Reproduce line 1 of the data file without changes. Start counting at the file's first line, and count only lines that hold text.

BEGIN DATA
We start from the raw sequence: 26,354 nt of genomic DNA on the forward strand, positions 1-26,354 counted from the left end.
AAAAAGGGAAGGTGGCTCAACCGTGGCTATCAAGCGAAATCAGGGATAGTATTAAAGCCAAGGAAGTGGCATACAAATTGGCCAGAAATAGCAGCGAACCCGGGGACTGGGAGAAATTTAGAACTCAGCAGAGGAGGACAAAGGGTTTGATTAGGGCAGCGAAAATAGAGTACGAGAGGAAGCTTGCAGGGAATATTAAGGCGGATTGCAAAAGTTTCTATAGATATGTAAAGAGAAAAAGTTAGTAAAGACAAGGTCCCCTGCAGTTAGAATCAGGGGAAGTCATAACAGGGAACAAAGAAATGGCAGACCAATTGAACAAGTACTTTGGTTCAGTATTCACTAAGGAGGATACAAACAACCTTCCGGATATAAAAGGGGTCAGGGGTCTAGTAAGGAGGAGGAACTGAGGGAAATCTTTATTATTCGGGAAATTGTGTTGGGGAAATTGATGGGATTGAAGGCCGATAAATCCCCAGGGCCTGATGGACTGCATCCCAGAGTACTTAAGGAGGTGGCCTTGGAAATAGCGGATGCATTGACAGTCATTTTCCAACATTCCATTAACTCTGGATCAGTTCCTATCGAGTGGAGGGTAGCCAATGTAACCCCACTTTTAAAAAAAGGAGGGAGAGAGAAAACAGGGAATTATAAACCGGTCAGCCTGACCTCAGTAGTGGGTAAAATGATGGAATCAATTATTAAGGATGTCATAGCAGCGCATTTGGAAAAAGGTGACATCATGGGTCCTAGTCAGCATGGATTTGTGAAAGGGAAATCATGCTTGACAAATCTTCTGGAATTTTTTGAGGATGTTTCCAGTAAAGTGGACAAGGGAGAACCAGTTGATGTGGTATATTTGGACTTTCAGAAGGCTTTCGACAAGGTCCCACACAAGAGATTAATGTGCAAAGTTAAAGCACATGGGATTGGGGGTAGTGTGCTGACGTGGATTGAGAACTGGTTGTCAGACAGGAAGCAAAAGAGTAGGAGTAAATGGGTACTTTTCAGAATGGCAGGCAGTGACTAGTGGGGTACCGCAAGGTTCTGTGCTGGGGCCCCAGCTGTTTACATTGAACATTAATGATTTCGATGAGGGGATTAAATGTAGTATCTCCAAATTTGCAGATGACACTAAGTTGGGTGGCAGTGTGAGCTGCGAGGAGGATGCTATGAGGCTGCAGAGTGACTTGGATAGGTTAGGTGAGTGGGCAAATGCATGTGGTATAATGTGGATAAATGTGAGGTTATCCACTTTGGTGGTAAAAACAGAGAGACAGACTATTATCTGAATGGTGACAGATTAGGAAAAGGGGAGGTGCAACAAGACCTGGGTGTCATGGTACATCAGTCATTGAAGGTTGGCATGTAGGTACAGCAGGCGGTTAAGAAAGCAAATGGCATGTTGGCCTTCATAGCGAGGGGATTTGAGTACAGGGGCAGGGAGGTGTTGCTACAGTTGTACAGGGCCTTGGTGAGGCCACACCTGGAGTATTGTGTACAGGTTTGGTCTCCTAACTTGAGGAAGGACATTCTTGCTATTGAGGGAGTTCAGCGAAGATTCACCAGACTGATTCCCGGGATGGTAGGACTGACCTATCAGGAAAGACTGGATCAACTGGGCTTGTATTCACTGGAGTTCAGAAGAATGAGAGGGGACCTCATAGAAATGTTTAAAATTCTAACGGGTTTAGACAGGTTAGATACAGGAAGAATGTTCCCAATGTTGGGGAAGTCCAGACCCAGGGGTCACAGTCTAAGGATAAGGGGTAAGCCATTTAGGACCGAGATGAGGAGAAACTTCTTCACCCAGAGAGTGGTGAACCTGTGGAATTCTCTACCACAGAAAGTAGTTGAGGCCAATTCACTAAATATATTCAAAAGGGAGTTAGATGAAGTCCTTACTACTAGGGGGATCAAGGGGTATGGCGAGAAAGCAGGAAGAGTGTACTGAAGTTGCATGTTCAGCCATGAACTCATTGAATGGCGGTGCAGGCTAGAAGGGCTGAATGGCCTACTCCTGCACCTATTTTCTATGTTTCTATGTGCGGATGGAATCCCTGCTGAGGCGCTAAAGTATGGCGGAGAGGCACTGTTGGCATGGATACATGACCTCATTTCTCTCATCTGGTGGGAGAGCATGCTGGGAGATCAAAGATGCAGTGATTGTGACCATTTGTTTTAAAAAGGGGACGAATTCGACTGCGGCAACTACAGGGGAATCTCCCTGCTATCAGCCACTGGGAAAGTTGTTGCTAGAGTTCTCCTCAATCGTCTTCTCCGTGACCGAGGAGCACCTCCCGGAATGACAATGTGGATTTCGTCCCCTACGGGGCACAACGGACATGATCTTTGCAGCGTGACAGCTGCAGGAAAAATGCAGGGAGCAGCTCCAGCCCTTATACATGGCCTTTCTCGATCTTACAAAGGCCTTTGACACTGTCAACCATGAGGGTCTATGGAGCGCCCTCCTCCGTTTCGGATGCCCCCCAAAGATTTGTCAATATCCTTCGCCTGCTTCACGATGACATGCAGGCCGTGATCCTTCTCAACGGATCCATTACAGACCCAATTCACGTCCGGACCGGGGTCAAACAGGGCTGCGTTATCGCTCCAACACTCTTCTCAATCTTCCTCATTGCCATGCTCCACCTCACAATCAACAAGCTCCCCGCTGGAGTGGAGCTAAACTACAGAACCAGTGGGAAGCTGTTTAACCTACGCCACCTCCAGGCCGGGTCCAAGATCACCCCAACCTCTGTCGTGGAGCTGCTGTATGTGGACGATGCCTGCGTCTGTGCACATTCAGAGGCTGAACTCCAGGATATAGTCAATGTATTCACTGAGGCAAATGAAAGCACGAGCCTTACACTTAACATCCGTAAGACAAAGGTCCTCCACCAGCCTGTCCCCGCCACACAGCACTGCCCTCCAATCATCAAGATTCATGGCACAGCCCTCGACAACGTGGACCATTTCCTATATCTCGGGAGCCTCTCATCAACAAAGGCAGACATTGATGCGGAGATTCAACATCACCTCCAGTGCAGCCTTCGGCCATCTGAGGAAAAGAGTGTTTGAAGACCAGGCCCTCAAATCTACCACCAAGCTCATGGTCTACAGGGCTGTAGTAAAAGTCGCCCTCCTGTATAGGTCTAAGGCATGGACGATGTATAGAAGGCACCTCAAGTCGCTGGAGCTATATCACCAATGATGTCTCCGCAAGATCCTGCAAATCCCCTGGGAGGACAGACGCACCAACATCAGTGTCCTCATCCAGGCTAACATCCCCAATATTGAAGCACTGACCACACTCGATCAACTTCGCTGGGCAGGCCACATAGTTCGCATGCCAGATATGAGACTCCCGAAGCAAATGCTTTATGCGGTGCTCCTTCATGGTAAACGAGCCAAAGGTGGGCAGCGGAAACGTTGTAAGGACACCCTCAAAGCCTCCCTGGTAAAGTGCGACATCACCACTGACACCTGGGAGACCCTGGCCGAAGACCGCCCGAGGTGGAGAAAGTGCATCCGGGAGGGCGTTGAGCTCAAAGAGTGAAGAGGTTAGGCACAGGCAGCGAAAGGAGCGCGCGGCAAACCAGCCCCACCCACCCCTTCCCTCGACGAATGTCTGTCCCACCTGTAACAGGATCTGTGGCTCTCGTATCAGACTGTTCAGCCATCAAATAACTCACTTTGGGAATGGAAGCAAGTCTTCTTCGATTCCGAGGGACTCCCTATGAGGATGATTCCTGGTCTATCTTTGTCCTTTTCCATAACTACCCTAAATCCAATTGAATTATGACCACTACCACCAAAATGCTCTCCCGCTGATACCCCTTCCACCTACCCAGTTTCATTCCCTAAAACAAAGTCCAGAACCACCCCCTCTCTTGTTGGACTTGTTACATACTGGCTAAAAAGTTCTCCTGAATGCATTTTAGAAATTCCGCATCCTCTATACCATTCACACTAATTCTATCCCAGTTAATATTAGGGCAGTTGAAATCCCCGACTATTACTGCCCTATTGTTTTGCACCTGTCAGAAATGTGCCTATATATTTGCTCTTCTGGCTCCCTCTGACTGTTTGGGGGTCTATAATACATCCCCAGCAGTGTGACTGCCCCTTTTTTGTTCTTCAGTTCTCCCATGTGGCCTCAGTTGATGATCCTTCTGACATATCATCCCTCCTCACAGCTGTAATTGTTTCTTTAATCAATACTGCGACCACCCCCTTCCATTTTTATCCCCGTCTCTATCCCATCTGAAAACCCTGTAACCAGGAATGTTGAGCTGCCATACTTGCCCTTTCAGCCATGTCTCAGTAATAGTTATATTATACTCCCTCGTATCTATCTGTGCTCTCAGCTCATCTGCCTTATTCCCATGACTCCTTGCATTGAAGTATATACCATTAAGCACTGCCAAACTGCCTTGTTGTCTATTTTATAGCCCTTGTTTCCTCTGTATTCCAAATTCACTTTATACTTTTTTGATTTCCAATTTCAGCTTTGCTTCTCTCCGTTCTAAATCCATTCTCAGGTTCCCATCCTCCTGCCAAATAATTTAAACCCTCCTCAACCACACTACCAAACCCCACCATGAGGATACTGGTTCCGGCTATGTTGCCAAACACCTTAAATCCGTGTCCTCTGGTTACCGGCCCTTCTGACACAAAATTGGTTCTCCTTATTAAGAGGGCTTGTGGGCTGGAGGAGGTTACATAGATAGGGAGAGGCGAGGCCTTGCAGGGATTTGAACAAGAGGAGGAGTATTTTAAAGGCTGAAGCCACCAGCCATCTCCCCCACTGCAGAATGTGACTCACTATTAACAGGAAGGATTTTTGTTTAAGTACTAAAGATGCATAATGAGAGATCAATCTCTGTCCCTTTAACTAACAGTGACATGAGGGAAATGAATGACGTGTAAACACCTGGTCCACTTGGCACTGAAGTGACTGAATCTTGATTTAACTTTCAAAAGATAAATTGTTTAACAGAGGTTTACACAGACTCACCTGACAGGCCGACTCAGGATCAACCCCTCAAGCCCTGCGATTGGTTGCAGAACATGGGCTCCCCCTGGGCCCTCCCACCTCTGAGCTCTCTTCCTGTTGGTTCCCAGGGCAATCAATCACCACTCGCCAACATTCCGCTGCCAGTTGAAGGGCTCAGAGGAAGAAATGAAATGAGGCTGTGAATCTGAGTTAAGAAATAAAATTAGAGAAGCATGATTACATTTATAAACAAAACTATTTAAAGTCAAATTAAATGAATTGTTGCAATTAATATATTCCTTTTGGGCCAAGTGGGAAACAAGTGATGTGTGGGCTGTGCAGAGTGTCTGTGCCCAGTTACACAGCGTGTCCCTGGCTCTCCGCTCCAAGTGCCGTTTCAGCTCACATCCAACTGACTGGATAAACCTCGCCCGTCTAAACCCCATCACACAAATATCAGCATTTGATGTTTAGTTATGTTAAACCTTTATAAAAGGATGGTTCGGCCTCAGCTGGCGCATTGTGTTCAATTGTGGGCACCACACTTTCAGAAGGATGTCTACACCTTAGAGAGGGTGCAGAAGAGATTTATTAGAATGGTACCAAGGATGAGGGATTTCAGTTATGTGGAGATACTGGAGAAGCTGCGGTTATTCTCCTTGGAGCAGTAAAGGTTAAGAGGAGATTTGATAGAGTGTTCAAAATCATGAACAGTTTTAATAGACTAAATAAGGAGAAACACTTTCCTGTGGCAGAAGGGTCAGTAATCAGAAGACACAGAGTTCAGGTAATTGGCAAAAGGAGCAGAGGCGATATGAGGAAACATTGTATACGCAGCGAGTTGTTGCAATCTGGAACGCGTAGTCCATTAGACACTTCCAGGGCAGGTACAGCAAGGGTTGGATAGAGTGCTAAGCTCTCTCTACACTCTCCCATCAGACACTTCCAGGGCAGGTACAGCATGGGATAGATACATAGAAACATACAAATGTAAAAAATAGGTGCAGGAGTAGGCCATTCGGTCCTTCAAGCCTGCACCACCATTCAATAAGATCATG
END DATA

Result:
We start from the raw sequence: 26,354 nt of genomic DNA on the forward strand, positions 1-26,354 counted from the left end.